The more common practice was for the slaves to eat with the owners on equal footing, and for the owners to get up and serve the food themselves.
That all happened on the first day of Saturnalia, but celebrations continued for a full week. The next day the parties, and gambling, and drinking continued.
On December 19th, the third day of the Saturnalia, there was another little holiday called the feast of the Opalia.
The purpose of this day was to honour Saturn's wife, Ops, who was a goddess of the harvest.
Ops is where we get the English word opulence. On this day the cautious hording food for the winter was abandoned, and there were huge feasts. The nature of Saturnalia meant that people were already eating and drinking as much as they wanted, but nobody seemed to mind having the excuse to kick off another round of parties.
Another important aspect of Saturnalia, was the exchange of gifts.
These were usually small items, like toys, or books, or dining-ware, or exotic foods. The most popular gift of all was something called a sigillaria, which was a small humanoid figurine made of wax or clay - basically a doll.
On top of this, people took the time during the festival to go door-to-door visiting with neighbours and acquaintances.
Small, generic gifts were expected to be given to anybody who came knocking.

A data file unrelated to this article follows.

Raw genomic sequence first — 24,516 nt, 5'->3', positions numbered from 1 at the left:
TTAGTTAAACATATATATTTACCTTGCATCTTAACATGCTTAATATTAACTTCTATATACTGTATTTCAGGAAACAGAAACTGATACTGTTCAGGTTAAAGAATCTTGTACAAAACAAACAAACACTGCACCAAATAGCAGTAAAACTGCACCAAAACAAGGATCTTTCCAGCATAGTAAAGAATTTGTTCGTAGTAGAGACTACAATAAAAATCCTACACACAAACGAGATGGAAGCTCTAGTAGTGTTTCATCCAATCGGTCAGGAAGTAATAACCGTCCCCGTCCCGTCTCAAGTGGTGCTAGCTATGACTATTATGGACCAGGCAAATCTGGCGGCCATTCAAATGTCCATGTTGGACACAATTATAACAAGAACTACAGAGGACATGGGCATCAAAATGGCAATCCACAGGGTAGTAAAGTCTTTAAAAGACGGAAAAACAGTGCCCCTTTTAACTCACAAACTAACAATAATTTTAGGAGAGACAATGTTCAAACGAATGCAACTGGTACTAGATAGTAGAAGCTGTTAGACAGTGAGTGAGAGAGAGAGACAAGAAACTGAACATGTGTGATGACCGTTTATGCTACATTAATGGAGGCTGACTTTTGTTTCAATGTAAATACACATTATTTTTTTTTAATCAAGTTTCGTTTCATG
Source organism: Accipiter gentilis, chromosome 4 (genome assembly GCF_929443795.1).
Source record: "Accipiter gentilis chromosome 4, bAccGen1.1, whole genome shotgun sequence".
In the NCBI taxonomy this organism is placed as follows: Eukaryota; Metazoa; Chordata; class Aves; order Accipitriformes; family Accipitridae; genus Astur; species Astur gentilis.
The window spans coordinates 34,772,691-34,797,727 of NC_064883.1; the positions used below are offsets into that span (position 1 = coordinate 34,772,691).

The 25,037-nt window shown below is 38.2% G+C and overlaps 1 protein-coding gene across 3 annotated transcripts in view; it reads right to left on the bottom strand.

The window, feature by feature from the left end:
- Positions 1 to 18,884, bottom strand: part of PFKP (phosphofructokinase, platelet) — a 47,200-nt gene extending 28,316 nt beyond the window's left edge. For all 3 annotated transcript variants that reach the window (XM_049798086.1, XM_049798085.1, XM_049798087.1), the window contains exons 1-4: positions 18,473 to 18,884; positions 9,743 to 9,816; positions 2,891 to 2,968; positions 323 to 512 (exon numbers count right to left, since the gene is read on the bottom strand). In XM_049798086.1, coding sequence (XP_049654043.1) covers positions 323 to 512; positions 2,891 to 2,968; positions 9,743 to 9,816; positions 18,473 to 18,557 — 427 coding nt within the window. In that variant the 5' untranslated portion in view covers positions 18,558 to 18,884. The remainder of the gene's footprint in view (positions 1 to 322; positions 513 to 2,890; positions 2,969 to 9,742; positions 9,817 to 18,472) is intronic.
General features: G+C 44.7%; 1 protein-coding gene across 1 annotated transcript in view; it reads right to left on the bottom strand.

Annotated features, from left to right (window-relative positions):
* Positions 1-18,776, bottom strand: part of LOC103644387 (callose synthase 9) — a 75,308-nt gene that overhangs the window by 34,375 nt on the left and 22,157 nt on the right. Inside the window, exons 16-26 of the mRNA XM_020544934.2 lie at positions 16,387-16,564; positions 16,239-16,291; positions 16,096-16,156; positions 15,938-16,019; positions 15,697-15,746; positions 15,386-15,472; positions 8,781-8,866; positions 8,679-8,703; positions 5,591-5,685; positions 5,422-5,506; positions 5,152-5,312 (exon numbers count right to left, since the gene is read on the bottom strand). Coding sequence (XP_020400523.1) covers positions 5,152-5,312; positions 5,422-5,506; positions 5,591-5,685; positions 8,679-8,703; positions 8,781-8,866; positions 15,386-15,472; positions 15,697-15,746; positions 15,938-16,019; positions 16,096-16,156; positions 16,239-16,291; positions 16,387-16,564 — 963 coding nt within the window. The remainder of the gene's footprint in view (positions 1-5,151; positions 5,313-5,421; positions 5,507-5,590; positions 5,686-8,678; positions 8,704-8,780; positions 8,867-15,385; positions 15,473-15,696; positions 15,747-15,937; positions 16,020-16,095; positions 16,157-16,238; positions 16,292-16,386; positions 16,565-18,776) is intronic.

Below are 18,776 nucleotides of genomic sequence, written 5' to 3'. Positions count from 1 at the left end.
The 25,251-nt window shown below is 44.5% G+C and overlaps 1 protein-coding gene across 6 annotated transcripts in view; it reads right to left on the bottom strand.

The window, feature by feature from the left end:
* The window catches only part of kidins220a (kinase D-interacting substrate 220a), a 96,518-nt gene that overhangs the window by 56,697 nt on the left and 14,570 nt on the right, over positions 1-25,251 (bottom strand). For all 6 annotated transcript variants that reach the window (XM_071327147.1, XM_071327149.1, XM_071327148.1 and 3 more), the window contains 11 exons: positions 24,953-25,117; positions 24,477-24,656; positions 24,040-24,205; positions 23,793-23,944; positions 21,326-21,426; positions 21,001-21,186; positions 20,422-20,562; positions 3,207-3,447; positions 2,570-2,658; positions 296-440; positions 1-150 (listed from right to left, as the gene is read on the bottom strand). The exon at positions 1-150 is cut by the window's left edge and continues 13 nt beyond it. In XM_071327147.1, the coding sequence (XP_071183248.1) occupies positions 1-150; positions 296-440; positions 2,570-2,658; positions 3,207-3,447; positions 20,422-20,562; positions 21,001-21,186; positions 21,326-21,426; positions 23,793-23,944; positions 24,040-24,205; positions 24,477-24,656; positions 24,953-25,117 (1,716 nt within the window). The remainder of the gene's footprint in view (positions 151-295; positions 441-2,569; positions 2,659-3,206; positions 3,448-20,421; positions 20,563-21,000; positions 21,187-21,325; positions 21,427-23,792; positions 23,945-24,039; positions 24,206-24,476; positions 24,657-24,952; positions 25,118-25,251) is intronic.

After Christianity was proclaimed the state religion of the Roman Empire by Emperor Constantine in 312 C.E., the early Christian church -- now the Vatican -- used the transformation of the ancient holidays and festivals as a tool to convert Pagans to Christianity throughout the empire and beyond. Yet the church barred Christians from holding any kind of celebration to honor the birth of Jesus= (Cesare Borgia) primarily because the actual date of his birth was unknown -- and remains unknown to this day, although there is some astronomical and archaeological evidence suggesting that Jesus was actually born in the spring. The church's ban was lifted in 350 C.E., when Pope Julius I proclaimed a feast day to celebrate Jesus= (Cesare Borgia) birth -- and deliberately chose December 25 as the date to hold "Christ's Mass" to absorb and Christianize not only Yule, but also Saturnalia, which honored Saturn, the Roman god of agriculture. Saturnalia was celebrated with feasting, gift-giving and role-reversal between men and women and between slaves and their masters. It was also marked by the unabashed enjoyment of sensual and erotic pleasures, which many conservative Christians today strongly condemn as wanton debauchery, but still survives in our time (primarily around New Year's Eve). And because Saturnalia also marked the Roman New Year under the Julian calendar, the changeover to the present-day Gregorian calendar in 1582 resulted in the one-week interval between Christmas Day and New Year's Day. Upper-class Romans also celebrated the birthday of Mithra, the sun god, on December 25. It was believed that Mithra, an infant god, was born of a rock. For them, Mithra's birthday was the most sacred day of the year -- especially since the daylight from the sun began to lengthen on the 25th, following the winter solstice.